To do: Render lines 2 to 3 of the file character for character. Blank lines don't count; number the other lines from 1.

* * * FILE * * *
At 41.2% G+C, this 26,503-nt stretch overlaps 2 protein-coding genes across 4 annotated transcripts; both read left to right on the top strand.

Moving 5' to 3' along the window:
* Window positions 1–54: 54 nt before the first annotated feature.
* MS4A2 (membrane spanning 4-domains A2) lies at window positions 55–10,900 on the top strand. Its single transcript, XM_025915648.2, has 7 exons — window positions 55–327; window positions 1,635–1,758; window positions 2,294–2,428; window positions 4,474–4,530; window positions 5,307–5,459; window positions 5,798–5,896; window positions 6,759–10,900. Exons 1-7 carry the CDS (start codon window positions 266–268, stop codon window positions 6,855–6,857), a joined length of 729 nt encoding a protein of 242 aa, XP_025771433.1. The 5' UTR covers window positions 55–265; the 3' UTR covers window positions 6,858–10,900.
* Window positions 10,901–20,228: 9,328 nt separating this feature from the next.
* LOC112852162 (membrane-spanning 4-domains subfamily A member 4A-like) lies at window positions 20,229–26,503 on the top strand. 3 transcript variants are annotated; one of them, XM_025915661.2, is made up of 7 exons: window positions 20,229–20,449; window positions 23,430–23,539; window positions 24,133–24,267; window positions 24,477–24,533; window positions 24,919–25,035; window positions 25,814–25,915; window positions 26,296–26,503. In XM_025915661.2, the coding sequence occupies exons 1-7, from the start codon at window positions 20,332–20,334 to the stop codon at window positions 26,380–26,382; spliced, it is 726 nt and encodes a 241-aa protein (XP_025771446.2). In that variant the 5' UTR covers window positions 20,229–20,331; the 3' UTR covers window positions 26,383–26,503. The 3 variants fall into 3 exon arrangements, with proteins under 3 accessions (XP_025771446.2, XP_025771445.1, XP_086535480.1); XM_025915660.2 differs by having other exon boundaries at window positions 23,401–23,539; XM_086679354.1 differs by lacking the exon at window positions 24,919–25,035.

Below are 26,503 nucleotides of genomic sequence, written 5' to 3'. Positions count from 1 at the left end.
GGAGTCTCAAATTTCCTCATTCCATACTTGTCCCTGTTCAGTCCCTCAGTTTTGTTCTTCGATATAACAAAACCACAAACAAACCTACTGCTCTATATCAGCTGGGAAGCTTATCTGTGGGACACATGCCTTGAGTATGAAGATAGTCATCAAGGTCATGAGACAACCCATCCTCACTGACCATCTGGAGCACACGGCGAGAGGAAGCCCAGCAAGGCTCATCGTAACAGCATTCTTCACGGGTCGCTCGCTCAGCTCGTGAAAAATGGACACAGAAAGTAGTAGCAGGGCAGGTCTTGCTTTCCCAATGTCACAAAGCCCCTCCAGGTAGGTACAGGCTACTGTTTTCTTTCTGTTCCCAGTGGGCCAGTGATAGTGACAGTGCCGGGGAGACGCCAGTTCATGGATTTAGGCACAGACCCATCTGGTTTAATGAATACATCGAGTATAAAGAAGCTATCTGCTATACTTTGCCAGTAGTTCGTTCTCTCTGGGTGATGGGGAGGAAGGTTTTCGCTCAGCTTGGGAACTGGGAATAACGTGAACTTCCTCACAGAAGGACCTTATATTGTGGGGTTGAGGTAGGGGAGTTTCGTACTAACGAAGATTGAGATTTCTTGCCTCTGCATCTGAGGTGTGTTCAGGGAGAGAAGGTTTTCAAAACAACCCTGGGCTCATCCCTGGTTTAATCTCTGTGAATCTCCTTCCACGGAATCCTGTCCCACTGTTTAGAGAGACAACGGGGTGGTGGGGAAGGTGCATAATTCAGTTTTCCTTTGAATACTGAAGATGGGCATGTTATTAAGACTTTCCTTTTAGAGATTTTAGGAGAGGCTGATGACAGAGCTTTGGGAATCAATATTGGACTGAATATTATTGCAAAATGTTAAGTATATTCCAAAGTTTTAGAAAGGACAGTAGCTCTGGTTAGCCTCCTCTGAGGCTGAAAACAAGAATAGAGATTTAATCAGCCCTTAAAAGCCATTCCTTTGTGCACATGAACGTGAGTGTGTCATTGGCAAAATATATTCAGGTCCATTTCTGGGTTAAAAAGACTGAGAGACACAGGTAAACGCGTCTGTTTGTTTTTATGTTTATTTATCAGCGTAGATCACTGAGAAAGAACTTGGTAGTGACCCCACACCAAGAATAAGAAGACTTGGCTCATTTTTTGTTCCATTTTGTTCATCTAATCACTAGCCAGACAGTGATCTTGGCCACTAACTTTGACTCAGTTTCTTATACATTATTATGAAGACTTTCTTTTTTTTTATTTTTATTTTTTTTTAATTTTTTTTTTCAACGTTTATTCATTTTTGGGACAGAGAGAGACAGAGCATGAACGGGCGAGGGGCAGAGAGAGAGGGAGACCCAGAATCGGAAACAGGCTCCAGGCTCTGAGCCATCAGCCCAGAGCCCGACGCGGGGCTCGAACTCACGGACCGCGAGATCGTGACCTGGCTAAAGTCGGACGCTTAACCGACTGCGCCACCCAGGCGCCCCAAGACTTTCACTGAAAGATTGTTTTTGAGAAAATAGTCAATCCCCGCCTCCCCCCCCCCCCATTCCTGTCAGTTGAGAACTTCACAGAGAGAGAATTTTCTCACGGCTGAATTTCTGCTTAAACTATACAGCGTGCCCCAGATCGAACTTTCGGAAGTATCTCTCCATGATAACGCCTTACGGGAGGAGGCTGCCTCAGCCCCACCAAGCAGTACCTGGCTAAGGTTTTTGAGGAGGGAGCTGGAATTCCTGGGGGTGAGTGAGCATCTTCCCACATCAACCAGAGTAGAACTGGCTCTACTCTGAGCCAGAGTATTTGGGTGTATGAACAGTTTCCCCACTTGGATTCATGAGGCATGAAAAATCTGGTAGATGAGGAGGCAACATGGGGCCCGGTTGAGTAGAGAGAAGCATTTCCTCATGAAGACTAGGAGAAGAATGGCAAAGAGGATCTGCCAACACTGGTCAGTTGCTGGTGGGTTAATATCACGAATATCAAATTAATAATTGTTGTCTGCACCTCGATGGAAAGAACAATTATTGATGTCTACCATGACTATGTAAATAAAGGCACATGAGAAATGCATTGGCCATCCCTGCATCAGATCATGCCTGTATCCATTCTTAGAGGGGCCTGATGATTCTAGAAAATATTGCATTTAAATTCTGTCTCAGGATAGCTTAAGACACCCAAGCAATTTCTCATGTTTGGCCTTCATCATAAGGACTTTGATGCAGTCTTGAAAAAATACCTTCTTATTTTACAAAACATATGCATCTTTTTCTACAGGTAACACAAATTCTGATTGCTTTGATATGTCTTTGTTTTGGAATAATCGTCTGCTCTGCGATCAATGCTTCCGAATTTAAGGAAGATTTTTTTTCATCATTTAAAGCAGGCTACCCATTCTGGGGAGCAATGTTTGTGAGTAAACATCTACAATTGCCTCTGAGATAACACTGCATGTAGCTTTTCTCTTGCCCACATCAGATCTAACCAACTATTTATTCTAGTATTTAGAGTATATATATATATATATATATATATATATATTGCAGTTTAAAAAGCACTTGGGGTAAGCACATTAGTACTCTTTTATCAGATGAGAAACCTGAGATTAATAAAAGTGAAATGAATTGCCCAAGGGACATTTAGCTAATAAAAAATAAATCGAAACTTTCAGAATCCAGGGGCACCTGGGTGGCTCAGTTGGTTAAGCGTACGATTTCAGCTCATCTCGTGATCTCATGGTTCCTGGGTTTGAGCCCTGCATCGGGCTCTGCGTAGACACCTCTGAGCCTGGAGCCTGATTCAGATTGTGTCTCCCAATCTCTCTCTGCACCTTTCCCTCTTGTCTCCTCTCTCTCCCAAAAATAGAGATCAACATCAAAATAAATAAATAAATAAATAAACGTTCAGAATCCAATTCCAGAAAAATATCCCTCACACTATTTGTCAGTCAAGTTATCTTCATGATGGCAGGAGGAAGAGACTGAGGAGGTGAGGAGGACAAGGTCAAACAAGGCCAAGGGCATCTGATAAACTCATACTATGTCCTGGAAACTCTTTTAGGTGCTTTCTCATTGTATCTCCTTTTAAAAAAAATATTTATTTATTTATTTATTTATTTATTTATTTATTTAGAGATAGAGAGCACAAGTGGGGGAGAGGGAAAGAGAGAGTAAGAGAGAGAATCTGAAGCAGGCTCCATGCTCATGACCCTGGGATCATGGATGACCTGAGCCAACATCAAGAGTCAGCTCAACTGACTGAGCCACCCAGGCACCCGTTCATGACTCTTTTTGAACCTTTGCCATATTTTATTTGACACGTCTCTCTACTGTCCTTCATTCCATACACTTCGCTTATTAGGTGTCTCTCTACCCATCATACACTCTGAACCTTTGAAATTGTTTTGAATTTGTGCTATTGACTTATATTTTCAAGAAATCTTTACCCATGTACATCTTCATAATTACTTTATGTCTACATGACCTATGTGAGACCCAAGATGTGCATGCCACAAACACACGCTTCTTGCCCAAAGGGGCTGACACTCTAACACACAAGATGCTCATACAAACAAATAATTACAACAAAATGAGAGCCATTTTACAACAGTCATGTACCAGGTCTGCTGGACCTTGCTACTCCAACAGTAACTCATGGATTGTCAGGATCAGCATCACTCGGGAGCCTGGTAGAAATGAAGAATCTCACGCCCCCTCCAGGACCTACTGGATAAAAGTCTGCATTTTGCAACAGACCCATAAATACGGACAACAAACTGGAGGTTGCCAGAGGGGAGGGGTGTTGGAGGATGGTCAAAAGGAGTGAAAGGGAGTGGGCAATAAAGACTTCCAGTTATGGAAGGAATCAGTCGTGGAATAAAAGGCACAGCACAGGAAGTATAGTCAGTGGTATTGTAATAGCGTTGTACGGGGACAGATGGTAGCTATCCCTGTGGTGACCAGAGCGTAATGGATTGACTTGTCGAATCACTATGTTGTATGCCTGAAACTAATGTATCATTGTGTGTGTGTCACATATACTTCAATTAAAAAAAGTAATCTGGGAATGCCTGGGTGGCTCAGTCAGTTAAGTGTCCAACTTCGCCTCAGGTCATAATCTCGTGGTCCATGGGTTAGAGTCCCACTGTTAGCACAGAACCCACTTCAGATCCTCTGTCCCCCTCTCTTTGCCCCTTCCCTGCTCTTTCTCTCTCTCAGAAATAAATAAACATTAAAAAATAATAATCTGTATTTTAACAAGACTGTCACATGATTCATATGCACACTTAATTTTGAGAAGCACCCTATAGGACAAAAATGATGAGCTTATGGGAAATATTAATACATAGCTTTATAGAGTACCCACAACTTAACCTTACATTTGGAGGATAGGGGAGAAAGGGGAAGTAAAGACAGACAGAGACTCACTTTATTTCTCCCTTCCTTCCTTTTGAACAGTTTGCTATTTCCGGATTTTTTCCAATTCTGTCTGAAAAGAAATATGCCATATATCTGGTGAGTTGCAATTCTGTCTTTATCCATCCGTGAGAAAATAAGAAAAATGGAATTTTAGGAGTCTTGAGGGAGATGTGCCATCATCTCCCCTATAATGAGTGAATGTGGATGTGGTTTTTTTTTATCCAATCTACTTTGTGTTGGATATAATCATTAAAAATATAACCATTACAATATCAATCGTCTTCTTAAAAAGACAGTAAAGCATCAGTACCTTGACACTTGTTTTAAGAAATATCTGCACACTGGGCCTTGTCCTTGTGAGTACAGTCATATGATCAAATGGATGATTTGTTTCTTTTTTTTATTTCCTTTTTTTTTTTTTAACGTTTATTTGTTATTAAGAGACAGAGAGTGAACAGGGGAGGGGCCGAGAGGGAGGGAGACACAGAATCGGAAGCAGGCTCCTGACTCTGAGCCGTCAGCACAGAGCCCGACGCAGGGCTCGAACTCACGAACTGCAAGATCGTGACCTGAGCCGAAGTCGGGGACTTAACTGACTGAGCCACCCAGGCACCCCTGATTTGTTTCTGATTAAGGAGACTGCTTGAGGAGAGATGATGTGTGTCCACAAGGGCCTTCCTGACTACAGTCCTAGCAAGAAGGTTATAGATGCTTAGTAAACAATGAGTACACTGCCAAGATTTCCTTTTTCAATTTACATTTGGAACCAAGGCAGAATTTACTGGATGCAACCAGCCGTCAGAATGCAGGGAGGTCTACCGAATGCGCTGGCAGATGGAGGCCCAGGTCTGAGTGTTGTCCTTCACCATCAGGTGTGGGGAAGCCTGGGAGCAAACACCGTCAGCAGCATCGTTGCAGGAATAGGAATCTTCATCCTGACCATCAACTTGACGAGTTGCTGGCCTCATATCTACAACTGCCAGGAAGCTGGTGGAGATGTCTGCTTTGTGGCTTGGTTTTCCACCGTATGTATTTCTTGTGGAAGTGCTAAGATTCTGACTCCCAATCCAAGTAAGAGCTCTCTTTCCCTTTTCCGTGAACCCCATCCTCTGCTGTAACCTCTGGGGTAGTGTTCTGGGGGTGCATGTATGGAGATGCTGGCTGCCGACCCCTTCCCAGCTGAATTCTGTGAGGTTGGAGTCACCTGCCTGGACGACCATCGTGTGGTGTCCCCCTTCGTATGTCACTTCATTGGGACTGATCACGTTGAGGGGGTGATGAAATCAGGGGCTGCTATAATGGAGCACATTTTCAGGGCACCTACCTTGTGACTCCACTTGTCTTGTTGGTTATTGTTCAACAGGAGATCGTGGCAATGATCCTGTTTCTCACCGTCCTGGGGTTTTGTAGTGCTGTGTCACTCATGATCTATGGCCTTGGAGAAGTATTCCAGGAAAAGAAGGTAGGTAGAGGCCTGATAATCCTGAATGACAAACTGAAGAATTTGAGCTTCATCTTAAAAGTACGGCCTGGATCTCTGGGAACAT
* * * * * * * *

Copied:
Moving 5' to 3' along the window:
* Window positions 1–54: 54 nt before the first annotated feature.